There’s an old joke about a comedians’ convention. Comedians have come from around the world to gather in each others’ company, and they are such experienced veterans of the joke trade that instead of telling each other jokes, they just list them off by number. “7!” (polite applause); “122!” (respectful chuckles); and so on. Then one comic takes the mic and boldly declares “516!” and the house erupts in laughter. A journalist covering the event asked the comedian why that last one got such an outsized reaction. “Oh, they hadn’t heard that one before,” he replied.
I started obsessively watching movies because I fell in love with their magic. I fear turning into one of those jaded convention goers, content with hearing familiar numbers read aloud, and only occasionally surprised by the unfamiliar. But it happens—I’ve seen so many movies, their tricks do become routine, their contours become as familiar as old socks. I grow cynical and jaded. And then out of nowhere, when I least expect it, someone throws me a 516 and I have to boggle at the surprise.
I submit to you: Anthony Mann’s Border Incident. It is very nearly 70 years old, but it feels fresh and relevant. It is hard to classify (we’ll go with “film noir” for the lack of anything better). It is a taut B&W thriller from 1949, made on a stingy budget, and largely forgotten today. But this is one to seek out and treasure, and it is full of surprises.
Posted by Pablo Kjolseth on October 6, 2013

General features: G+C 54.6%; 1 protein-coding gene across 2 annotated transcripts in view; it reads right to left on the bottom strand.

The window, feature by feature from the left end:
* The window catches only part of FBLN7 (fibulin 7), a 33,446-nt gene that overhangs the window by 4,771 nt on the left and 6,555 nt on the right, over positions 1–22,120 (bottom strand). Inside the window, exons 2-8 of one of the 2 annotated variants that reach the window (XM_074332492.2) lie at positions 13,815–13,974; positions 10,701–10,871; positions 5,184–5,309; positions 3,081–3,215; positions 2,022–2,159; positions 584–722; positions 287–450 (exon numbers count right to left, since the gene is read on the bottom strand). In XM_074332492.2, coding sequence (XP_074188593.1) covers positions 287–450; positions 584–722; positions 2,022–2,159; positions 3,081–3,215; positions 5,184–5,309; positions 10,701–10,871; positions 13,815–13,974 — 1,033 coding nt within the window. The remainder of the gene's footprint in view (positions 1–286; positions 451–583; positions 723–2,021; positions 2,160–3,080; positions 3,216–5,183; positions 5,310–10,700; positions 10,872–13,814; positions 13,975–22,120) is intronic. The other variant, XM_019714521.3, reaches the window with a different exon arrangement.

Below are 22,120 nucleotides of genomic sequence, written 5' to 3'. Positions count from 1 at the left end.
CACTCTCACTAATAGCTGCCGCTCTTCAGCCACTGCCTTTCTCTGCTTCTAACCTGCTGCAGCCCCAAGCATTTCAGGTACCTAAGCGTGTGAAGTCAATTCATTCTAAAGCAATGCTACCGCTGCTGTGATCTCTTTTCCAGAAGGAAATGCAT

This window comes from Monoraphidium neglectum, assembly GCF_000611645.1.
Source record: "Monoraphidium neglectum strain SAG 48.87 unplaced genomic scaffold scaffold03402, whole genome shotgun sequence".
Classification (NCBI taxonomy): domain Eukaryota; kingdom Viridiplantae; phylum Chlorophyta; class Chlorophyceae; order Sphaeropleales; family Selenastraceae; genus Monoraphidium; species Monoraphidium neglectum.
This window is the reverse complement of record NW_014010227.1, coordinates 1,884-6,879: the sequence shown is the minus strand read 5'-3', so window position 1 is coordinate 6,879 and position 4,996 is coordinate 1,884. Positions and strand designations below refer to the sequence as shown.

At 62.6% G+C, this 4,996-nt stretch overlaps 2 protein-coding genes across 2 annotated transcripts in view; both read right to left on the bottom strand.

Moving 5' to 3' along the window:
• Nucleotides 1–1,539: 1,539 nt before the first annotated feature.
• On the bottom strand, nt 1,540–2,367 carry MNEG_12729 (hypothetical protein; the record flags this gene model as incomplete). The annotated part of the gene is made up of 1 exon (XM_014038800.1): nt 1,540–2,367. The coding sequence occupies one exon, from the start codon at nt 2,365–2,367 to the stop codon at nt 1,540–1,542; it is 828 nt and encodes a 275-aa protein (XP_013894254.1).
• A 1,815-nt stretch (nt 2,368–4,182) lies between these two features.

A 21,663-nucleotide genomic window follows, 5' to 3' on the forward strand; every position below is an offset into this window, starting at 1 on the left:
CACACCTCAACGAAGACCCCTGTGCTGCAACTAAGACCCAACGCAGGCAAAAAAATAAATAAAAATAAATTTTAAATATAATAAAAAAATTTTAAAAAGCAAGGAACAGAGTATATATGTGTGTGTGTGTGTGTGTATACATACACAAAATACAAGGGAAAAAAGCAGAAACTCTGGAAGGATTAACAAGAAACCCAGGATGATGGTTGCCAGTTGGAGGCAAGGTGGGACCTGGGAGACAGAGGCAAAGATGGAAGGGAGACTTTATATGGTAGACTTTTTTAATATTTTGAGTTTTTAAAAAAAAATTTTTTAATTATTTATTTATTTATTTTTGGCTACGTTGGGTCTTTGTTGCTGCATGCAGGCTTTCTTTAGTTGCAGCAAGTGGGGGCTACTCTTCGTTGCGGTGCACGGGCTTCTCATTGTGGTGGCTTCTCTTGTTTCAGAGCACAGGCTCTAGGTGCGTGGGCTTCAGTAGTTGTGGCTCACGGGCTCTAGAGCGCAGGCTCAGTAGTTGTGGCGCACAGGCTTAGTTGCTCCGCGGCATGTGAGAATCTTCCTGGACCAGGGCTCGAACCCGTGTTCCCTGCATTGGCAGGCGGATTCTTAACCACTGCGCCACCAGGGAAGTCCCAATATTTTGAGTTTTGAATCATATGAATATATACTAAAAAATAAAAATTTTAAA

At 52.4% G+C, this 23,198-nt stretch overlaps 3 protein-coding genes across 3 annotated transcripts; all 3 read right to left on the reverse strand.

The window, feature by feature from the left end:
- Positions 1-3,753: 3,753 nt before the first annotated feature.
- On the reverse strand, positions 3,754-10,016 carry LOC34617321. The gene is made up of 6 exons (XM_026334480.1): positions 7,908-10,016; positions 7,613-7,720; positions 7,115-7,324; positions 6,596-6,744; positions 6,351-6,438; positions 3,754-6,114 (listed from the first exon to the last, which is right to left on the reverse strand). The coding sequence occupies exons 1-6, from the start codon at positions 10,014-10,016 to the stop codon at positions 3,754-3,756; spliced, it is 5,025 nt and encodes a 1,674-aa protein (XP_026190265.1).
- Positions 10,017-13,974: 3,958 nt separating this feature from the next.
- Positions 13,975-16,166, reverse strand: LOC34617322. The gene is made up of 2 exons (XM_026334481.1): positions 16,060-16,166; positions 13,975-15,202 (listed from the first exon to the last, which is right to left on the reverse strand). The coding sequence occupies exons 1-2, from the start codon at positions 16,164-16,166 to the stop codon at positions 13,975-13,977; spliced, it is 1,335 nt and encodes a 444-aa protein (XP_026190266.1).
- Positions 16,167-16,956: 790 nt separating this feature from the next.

Harry Harrison wrote Make Room! Make Room! in 1965. It was published a year later and in 1973 was turned into the feature film Soylent Green by Richard Fleischer, starring Charlton Heston. Harrison was clearly influenced by Malthusian theory, a stance that might be summed up by the 18th-century British cleric and scholar in one concise sentence: “The power of population is indefinitely greater than the power in the earth to produce subsistence for man.” Over the years, critics of Thomas Robert Malthus have found plenty of fodder with which to reject his dire premise, mainly because the models used by Malthus didn’t account for the many ways in which human ingenuity would make many resources more readily available, and at lower prices, to the growing number of people inhabiting the planet. Malthusian critics might also point to the divide between Harrison’s scenario, which envisioned life in the Big Apple circa 1999 as being multiplied by a factor of five, going from seven million people in the sixties to 35 million by 1999. That didn’t happen, not in NYC at least (Tokyo, on the other hand, has now surpassed that number). Today, the population of of NYC hovers under the nine million mark, perhaps held in check by the exorbitant price of a martini, not to mention the going rate for monthly rent. Fleischer, working in the 70s, decided to hedge his bets by extending the date for Soylent Green out to the year 2022. He also contributed powerful imagery not found in the book of people being scooped up by garbage trucks, which also made for a very compelling poster. [...MORE]